Wenxuan Zhou


2021

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Contrastive Out-of-Distribution Detection for Pretrained Transformers
Wenxuan Zhou | Fangyu Liu | Muhao Chen
Proceedings of the 2021 Conference on Empirical Methods in Natural Language Processing

Pretrained Transformers achieve remarkable performance when training and test data are from the same distribution. However, in real-world scenarios, the model often faces out-of-distribution (OOD) instances that can cause severe semantic shift problems at inference time. Therefore, in practice, a reliable model should identify such instances, and then either reject them during inference or pass them over to models that handle another distribution. In this paper, we develop an unsupervised OOD detection method, in which only the in-distribution (ID) data are used in training. We propose to fine-tune the Transformers with a contrastive loss, which improves the compactness of representations, such that OOD instances can be better differentiated from ID ones. These OOD instances can then be accurately detected using the Mahalanobis distance in the model’s penultimate layer. We experiment with comprehensive settings and achieve near-perfect OOD detection performance, outperforming baselines drastically. We further investigate the rationales behind the improvement, finding that more compact representations through margin-based contrastive learning bring the improvement. We release our code to the community for future research.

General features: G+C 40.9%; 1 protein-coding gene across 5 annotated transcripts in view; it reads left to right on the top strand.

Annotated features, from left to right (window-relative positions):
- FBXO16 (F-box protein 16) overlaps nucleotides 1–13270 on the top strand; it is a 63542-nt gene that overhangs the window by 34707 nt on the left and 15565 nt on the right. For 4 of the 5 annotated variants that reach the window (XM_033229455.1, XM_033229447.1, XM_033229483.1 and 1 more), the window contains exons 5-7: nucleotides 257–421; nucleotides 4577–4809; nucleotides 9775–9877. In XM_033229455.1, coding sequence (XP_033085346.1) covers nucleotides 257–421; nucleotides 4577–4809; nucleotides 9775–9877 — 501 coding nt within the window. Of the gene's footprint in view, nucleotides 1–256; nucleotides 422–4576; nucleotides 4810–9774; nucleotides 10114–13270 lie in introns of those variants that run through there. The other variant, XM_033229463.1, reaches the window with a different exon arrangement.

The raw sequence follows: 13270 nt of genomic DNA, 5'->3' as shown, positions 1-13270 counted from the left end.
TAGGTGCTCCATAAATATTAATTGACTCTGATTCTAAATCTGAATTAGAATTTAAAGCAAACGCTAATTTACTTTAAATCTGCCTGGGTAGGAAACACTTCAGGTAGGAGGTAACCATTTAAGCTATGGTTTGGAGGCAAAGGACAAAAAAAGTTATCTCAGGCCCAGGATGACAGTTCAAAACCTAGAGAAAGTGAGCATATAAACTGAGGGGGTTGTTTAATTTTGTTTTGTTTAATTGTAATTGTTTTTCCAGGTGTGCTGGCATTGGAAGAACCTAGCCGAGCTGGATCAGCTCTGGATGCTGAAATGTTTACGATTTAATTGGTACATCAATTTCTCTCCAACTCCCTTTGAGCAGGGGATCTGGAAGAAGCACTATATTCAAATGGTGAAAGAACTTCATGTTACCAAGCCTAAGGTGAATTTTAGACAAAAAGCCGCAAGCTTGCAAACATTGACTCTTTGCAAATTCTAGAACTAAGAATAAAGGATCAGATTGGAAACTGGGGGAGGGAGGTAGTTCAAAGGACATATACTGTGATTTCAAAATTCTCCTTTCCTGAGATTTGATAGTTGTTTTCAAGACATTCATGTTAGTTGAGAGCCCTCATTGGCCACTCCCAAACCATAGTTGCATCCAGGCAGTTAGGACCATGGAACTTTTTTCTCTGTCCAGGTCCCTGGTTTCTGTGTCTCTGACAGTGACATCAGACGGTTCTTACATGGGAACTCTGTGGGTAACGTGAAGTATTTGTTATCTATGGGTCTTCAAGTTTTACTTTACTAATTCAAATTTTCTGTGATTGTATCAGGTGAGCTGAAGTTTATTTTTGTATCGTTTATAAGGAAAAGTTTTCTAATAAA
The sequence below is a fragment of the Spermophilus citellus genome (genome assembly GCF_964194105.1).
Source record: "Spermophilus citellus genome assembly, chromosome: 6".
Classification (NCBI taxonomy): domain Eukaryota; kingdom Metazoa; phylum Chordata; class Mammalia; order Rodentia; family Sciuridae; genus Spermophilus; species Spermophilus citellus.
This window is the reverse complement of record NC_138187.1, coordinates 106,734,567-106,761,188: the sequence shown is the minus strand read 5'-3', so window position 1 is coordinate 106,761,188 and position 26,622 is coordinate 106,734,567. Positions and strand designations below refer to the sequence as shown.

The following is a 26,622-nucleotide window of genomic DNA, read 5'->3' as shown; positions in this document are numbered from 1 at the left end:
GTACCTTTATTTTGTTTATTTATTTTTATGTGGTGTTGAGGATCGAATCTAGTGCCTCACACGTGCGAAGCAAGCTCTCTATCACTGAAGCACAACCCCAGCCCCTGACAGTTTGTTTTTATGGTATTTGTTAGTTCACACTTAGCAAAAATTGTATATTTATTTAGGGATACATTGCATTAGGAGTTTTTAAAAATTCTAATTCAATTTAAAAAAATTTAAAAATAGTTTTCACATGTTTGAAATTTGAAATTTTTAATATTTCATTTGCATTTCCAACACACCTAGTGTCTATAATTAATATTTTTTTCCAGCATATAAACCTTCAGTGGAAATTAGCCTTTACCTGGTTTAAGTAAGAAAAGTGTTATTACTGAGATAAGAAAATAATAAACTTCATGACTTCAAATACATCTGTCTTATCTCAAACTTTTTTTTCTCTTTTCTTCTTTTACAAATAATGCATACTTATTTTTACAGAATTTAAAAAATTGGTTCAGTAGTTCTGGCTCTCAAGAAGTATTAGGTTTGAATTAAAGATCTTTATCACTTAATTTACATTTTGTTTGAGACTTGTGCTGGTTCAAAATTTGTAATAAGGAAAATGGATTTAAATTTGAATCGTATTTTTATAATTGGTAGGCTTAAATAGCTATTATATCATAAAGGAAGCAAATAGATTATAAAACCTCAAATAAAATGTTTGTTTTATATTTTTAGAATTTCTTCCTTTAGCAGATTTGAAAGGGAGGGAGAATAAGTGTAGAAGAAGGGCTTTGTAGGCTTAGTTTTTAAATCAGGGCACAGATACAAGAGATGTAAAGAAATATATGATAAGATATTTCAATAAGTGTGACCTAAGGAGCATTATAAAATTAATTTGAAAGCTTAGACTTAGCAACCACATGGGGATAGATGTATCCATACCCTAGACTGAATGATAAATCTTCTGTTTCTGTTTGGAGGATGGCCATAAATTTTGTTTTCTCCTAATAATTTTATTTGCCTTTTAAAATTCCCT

2018

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Self-regulation : Employing a Generative Adversarial Network to Improve Event Detection
Yu Hong | Wenxuan Zhou | Jingli Zhang | Guodong Zhou | Qiaoming Zhu
Proceedings of the 56th Annual Meeting of the Association for Computational Linguistics (Volume 1: Long Papers)

Due to the ability of encoding and mapping semantic information into a high-dimensional latent feature space, neural networks have been successfully used for detecting events to a certain extent. However, such a feature space can be easily contaminated by spurious features inherent in event detection. In this paper, we propose a self-regulated learning approach by utilizing a generative adversarial network to generate spurious features. On the basis, we employ a recurrent network to eliminate the fakes. Detailed experiments on the ACE 2005 and TAC-KBP 2015 corpora show that our proposed method is highly effective and adaptable.